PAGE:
Although estrogen may be linked to biological pathways that maintain higher physical function, the evidence is derived mostly from observational epidemiology and therefore has numerous limitations. We examined whether hormone therapy affected physical function in women 65 to 79 years of age at enrollment.
This study involves an analysis of the Women's Health Initiative randomized controlled trials of hormone therapy in which 922 nondisabled women who had previous hysterectomies were randomized to receive estrogen therapy or a placebo and 1,458 nondisabled women with intact uteri were randomized to receive estrogen + progestin therapy or a placebo. Changes in physical function were analyzed for treatment effect, and subgroup differences were evaluated. All women completed performance-based measures of physical function (grip strength, chair stands, and timed walk) at baseline. These measures were repeated after 1, 3, and 6 years.
Overall, participants' grip strength declined by 12.0%, chair stands declined by 3.5%, and walk pace slowed by 11.4% in the 6 years of follow-up (all P values <0.0001). Hormone therapy, as compared with placebo, was not associated with an increased or decreased risk of decline in physical function in either the intention-to-treat analyses or in analyses restricted to participants who were compliant in taking study pills.
Hormone therapy provided no overall protection against functional decline in nondisabled postmenopausal women 65 years or older in 6 years of follow-up. This study did not address the influence of hormone therapy for women of younger ages.
Hormone therapy provided no overall protection against functional decline during 6 years of follow-up of nondisabled ostmenopausal women aged 65 to 79 years at enrollment. However, this study did not address the influence of hormone therapy for women of younger ages.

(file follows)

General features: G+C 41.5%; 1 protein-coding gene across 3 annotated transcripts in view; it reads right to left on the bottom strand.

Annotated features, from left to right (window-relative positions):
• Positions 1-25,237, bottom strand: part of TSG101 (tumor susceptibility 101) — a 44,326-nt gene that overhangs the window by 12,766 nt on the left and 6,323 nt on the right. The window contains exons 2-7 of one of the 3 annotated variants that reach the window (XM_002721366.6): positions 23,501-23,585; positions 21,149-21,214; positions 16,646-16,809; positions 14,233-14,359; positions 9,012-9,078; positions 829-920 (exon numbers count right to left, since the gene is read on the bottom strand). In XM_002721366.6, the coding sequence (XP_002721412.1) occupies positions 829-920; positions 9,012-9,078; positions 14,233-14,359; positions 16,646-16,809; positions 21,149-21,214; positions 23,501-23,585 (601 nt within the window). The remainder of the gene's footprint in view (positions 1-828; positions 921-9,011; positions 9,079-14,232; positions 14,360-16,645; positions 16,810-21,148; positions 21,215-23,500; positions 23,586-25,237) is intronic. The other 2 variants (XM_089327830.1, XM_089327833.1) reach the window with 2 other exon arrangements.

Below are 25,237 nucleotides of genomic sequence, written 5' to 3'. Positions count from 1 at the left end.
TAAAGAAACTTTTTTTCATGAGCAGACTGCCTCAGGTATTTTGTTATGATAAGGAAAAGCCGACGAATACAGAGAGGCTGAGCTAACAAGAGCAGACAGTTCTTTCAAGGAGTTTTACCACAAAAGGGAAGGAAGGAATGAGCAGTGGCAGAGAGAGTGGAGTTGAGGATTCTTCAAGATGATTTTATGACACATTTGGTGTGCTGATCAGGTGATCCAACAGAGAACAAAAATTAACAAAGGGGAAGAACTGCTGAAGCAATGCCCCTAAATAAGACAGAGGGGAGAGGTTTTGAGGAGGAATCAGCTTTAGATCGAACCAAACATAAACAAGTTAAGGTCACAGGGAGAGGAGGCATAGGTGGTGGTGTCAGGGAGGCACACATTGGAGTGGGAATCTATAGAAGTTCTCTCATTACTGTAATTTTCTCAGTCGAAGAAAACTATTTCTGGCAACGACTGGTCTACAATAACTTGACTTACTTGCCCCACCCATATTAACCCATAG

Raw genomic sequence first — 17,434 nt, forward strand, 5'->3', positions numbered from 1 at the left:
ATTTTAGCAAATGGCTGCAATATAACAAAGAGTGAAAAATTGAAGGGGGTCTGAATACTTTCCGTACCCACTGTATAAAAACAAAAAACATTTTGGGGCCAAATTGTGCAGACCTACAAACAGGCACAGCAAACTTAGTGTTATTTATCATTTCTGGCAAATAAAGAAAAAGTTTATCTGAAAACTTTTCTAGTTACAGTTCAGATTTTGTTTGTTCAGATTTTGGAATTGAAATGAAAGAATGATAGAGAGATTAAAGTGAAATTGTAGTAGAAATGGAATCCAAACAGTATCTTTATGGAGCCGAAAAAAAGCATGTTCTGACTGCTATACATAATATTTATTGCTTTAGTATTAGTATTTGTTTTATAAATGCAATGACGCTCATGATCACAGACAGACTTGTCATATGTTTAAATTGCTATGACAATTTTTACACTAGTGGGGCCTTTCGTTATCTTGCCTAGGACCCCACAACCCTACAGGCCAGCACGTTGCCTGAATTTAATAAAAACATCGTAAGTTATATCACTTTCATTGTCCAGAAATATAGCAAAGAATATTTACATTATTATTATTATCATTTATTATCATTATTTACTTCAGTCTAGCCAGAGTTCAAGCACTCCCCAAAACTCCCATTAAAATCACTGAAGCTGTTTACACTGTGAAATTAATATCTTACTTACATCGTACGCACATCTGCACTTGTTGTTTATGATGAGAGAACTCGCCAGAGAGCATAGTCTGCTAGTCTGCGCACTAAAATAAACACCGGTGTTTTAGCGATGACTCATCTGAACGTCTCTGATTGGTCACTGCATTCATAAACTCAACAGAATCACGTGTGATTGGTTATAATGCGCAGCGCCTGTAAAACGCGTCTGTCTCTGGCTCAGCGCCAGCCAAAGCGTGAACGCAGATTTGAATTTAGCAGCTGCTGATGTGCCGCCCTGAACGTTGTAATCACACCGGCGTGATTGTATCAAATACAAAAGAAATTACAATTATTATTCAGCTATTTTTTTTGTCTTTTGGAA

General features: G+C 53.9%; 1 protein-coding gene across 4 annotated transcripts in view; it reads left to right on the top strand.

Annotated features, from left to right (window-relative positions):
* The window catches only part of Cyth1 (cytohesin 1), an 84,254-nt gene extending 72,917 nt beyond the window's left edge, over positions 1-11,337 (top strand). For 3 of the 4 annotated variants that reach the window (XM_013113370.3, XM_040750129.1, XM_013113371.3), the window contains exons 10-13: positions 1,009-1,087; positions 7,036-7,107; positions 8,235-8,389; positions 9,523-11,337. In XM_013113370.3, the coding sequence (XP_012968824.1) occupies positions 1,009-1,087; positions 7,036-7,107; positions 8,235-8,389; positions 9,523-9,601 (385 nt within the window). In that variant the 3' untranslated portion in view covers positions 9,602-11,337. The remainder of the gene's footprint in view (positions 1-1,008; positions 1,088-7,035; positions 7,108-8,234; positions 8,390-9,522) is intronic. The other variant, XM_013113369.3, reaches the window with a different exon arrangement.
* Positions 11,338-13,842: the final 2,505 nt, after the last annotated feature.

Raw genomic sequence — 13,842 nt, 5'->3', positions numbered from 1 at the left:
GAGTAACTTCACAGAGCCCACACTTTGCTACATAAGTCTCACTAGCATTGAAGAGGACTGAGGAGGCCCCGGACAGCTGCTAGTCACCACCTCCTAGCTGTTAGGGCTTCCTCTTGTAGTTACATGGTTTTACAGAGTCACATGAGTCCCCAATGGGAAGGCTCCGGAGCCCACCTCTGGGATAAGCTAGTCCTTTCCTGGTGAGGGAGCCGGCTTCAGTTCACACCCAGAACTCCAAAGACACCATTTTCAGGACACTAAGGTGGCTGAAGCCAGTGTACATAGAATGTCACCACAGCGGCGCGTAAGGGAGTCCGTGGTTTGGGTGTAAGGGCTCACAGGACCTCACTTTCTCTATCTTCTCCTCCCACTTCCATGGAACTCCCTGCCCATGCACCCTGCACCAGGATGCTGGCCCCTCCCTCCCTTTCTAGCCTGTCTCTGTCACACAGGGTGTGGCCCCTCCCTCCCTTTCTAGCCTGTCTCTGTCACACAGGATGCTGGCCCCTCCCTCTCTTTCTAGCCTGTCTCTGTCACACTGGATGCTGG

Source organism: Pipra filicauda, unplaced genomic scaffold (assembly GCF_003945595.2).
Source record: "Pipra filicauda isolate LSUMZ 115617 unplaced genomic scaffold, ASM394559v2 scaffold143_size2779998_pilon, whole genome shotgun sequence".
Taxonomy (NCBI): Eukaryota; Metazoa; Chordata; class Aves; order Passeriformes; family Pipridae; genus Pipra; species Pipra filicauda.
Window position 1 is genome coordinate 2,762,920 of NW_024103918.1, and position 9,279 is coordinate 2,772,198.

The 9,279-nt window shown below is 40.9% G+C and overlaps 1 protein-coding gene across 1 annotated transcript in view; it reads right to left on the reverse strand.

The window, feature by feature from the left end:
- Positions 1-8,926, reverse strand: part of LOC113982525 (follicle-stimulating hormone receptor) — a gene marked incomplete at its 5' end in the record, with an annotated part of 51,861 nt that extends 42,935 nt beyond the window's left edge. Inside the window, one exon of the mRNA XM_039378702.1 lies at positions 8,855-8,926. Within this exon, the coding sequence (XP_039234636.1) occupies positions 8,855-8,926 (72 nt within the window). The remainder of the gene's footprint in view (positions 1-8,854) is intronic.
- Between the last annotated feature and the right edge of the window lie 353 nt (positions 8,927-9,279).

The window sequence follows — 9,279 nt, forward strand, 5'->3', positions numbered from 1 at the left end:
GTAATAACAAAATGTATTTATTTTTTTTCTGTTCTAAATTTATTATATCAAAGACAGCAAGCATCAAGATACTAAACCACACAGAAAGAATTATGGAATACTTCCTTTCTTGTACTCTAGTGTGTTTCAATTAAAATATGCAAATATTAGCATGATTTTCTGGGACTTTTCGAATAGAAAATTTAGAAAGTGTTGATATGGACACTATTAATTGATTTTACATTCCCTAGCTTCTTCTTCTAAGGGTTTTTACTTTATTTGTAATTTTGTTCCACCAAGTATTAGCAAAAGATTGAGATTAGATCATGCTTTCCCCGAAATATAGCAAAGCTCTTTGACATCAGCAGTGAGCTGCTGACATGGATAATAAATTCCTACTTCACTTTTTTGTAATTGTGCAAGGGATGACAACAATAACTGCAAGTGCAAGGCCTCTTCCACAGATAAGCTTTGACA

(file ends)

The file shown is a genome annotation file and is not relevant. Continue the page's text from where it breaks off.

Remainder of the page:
From the 1Department of Epidemiology, Drexel University School of Public Health, Philadelphia, PA; 2The Center for Health Research, Kaiser Permanente Northwest, Portland, OR; 3Department of Medicine, Brigham and Women's Hospital, Harvard Medical School, Boston MA; 4Department of Public Health and Preventive Medicine, Oregon Health and Science University, Portland, OR; 5School of Nursing, University of Washington, Seattle, WA; 6School of Medicine, University of Texas Health Science Center at San Antonio, San Antonio, TX; 7Michigan State University College of Osteopathic Medicine, Detroit, MI; and 8Department of Epidemiology, University if Iowa, Iowa City, IA.
Received June 17, 2009; revised and accepted July 29, 2009.
Funding/support: The Women's Health Initiative program is funded by the National Heart, Lung, and Blood Institute, National Institutes of Health, US Department of Health and Human Services, through contracts N01WH22110, 24152, 32100-2, 32105-6, 32108-9, 32111-13, 32115, 32118-32119, 32122, 42107-26, 42129-32, and 44221. Additional funding for these analyses was provided by the National Institute on Aging (1 R03 AG031973-01) to Dr. Michael. Funding agencies had no role in the design and conduct of the study; collection, management, analysis, and interpretation of the data; and preparation, review, or approval of the manuscript.
Financial disclosure/conflicts of interest: None reported.
Address correspondence to: Yvonne L. Michael, ScD, Deparment of Epidemiology and Biostatistics, Drexel University School of Public Health, Philadelphia, PA 19102. E-mail: email@example.com